Meet the Winemaker: Suzanne Larson

Left Coast Estate

Suzanne Larson

Q: What's life like in Oregon?

A: Life is wonderful in Oregon. The Oregon Wine Industry is a very collaborative affair, full of interesting, talented, and hard working people, colleagues. And then there are all those who come to all of us to taste the results of our efforts and attention and learn about Oregon wines. Here, at Left Coast, we live on a nearly 500 acre working farm so, in that microcosm, there is the daily beauty of the agricultural life from the ripening of the grapes on the vines to the golden turn of the leaves as we finish bringing in the fruit of another harvest. There are the moments of beautiful sunsets and the special, gorgeously penetrating morning light of a winter's day. In summer, there are flowers, vegetables, and fruit growing across Left Coast as guests, friends, family gather among the towering white oaks facing the Tasting Room for a musical performance and a glass of wine. Beyond vineyard life, Oregon has so much to offer. It is a natural wonder to explore, the coast, mountains, food, wine. Oregon is a special, good place to make a life, all the more if wine is being well made too as part of that life!

Q: What inspired you to begin producing wine in a state that people said couldn’t grow grapes?

A: Today there are more than a thousand vineyards in Oregon and close to that number of wineries as well. Left Coast was founded 150th. So while we are no longer new kids on the block, we certainly were not among those in the 1960's and '70's who proved to the doubters that Oregon had the makings of a serious viticultural future. We had three years in France, into the early 1980's, in no small part, learning to eat and drink there. That, too, was a marvelous time in life, and what has grown into Left Coast had its dreamlike beginnings then. Case in point: the small herb garden, to the back of our Tasting Room, was inspired by another such garden of that period. It also recalls that turning point moment that day when I realized a bottle of wine made all the difference for that day, lunch, outlook, experience. I wanted to live like that, make a wine, find a place that could make that difference. In the states, I felt the place for that was Oregon, the Willamette Valley, for Pinot Noir. That it took a return from living and working in France, not to the Pacific Northwest, as had been the plan, but to Denver, Colorado, job offers instead, was a surprise. Yet, two decades later, post the births of the younger generation of three, now working together to move Left Coast onward and upward, the humble beginnings of this family farm, estate vineyard, and winery became a reality.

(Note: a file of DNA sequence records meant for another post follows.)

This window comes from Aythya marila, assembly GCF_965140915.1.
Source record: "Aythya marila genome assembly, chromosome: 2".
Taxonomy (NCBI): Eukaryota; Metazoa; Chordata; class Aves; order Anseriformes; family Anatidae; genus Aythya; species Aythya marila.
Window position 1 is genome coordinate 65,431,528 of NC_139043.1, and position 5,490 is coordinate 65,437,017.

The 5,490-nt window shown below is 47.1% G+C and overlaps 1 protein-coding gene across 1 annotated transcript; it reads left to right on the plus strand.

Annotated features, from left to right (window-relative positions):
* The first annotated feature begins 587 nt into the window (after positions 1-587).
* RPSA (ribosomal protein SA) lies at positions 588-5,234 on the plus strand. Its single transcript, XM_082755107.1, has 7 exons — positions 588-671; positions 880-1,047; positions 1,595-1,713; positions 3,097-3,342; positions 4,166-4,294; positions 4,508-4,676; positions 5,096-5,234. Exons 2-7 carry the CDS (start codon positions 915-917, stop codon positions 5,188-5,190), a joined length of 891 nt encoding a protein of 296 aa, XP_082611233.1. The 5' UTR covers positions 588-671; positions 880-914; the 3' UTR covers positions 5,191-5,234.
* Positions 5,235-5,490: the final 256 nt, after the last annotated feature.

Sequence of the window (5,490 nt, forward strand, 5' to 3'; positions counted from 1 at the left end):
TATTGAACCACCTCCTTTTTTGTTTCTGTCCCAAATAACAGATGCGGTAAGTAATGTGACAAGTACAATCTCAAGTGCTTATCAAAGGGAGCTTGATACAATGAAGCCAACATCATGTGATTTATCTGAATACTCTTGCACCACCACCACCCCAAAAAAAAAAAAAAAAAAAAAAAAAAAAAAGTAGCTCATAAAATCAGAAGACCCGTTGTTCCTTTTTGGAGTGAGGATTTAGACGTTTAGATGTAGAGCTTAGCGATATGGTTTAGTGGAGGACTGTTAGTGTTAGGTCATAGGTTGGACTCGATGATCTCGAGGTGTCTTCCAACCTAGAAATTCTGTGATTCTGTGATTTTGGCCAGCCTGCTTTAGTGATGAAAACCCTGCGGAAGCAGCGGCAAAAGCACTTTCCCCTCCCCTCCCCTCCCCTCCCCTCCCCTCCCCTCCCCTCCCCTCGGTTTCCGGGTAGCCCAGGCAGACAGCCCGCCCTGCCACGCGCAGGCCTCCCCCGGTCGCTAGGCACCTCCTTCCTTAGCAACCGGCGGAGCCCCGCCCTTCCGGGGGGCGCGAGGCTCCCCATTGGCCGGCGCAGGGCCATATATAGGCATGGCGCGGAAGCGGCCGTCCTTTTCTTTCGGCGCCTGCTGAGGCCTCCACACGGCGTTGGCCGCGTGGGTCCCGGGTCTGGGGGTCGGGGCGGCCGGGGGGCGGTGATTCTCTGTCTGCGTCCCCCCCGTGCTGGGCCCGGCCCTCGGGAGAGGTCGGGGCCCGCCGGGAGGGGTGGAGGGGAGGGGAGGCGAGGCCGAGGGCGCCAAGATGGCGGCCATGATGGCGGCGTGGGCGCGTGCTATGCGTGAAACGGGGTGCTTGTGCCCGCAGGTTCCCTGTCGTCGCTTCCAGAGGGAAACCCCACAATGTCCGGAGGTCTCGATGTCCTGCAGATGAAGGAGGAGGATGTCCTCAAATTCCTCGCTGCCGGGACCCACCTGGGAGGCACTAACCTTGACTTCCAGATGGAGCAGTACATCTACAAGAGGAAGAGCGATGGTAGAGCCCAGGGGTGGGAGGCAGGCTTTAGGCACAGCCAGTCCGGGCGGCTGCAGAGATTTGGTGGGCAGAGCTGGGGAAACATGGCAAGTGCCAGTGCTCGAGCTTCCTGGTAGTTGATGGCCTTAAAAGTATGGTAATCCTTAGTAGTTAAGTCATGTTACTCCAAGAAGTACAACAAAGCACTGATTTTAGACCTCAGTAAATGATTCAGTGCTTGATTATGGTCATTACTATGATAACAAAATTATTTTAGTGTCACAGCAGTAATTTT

Q: What excited you the most about starting this journey into the wine industry 18 years ago?